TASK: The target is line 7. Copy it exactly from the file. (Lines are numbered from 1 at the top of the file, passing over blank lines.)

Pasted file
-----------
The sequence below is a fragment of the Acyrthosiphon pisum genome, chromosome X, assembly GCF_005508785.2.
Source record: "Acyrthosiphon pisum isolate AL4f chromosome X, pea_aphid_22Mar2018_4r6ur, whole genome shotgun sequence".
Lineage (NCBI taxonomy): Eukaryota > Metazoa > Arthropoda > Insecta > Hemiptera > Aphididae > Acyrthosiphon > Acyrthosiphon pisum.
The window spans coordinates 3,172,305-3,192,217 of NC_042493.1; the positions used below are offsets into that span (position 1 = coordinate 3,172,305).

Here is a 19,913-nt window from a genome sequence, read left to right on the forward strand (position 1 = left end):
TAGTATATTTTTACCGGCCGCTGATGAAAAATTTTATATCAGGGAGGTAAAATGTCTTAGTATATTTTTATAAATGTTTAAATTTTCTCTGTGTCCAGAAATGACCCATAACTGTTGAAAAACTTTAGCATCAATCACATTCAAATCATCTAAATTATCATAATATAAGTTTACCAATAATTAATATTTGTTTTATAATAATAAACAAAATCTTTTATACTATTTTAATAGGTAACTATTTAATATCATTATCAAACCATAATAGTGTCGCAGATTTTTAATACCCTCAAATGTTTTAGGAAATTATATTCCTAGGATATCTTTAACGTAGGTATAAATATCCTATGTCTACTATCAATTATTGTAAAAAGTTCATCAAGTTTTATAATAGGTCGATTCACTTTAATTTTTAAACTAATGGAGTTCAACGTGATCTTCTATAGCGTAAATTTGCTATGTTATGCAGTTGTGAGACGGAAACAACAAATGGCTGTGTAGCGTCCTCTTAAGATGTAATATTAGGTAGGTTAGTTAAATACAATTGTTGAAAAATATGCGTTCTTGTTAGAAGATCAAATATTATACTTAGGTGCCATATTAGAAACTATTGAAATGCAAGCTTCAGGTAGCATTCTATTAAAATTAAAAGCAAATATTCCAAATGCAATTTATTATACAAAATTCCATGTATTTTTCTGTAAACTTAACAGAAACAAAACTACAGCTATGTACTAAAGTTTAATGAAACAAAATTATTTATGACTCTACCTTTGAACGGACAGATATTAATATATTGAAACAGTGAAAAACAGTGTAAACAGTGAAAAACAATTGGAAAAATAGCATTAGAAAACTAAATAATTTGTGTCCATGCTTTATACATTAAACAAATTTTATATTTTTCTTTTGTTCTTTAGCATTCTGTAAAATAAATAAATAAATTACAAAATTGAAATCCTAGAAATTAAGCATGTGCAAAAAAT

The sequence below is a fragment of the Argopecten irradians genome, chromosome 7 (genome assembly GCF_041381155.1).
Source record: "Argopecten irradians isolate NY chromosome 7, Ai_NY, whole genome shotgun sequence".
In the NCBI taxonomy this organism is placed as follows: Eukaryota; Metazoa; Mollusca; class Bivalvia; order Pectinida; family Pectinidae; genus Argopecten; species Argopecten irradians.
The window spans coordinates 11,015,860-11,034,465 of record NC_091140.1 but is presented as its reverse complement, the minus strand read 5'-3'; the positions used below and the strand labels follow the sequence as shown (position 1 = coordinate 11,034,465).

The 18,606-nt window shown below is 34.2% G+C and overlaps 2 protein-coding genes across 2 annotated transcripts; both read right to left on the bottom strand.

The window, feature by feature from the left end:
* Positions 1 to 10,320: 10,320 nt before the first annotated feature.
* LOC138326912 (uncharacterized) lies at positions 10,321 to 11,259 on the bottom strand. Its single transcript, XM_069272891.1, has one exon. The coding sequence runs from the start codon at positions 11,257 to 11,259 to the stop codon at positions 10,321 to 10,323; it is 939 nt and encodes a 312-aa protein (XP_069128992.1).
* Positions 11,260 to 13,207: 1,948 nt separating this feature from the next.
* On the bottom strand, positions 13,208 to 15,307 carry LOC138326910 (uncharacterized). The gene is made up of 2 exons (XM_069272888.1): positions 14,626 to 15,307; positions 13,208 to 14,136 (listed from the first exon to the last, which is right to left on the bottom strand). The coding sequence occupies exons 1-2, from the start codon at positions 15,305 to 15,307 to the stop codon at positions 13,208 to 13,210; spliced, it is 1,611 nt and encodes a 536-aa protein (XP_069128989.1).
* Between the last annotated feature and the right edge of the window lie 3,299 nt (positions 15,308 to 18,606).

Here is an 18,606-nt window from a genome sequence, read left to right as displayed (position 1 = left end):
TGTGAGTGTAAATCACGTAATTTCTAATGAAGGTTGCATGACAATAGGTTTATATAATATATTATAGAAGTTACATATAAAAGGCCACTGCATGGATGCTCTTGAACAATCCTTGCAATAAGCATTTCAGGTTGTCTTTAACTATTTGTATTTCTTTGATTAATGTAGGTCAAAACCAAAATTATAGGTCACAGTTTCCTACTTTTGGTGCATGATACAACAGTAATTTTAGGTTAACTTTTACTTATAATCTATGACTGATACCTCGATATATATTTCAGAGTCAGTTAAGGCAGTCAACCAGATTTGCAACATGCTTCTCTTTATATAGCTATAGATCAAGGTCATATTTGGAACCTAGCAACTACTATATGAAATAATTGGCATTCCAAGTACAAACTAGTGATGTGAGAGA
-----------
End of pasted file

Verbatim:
The sequence below is a fragment of the Argopecten irradians genome, chromosome 7 (genome assembly GCF_041381155.1).